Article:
September 27, 1999 5:55 PM PDT
Sun posts beta of next-generation Java
Sun today posted on its Web site a beta version of Java 2 Enterprise Edition and a guidebook that serves as a blueprint for developers to build e-commerce software using the Java programming language.
In development for the past year, the Java 2 Enterprise Edition competes with Microsoft's programming model called Windows Distributed Internet Applications. The two companies are at odds because Sun wants programmers to use Java so the software they build can be used in all computers. Microsoft primarily wants developers to create software that operates with its Windows operating system.
The beta of Java 2 Enterprise Edition gives developers their first look at the technology, said Rick Saletta, Sun's senior product marketing manager for Java 2 EE. The beta includes the specification and a working model of that specification to show the technology does run as promised.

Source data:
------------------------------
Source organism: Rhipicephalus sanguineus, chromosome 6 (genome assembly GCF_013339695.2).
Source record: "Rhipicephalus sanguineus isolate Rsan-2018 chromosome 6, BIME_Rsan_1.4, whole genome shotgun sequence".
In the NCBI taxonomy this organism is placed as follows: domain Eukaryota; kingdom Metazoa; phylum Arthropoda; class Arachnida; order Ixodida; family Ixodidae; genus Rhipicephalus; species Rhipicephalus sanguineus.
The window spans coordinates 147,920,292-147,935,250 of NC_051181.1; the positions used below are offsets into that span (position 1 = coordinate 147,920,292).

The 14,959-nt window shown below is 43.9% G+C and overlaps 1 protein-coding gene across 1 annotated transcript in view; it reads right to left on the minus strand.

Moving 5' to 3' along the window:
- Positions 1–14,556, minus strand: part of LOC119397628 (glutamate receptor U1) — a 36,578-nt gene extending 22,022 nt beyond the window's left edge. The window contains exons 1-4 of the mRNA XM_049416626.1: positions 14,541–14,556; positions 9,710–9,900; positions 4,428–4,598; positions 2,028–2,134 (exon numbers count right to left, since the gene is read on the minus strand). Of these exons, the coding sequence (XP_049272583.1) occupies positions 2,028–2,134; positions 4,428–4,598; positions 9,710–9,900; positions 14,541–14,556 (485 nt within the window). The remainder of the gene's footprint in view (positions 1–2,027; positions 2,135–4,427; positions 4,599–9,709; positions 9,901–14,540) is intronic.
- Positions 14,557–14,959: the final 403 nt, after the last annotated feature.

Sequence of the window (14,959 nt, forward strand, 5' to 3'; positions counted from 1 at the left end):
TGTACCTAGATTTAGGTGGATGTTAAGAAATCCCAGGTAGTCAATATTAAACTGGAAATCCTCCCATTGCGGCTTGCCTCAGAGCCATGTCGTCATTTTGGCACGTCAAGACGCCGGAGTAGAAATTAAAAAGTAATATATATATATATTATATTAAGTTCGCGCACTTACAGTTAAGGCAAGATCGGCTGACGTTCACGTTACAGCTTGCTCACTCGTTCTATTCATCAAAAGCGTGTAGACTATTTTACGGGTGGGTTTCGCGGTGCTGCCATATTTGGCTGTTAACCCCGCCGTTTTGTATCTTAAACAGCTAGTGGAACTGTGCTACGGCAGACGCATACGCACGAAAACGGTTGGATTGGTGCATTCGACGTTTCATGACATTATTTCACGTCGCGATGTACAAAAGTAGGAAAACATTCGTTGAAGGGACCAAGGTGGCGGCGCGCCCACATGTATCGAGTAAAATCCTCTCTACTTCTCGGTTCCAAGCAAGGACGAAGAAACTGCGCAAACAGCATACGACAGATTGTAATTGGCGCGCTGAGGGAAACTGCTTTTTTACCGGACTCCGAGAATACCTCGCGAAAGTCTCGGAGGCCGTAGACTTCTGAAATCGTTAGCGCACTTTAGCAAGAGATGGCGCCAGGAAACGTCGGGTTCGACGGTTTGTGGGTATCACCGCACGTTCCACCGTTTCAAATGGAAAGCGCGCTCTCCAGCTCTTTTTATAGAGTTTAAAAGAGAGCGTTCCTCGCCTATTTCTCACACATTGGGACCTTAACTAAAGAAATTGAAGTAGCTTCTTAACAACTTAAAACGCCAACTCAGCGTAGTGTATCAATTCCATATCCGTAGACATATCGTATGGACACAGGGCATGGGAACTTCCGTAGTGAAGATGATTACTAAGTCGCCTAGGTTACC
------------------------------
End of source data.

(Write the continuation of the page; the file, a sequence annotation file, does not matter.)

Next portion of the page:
"This allows developers to look at a prototype model to build their own applications," Saletta said. "They can use this as a guide for their next-generation products and helps them shorten their development cycle."
Java 2 EE bundles a mix of Java technologies that gives developers a uniform way to build business software. The core piece is Enterprise JavaBeans (EJB), a programming model that lets developers write applications using reusable pieces of code. EJBs run on application servers, which store applications until they are requested by users.
The new standard also features Java servlets, small Java programs that run on the server; and Java Server Pages, which let developers easily add Java code to their Web pages.
Saletta said Sun will ship the final version of Java 2 EE in December. Application server makers, such as IBM and Oracle, and development tool makers, such as Symantec and Inprise, will later add support for Java 2 EE, he said.
"You've got all these Web developers doing Web page stuff and browser work and a few developers doing heavy-duty e-commerce stuff," he said. "We're simplifying e-commerce and making it accessible, so all enterprises can connect their systems to the Web."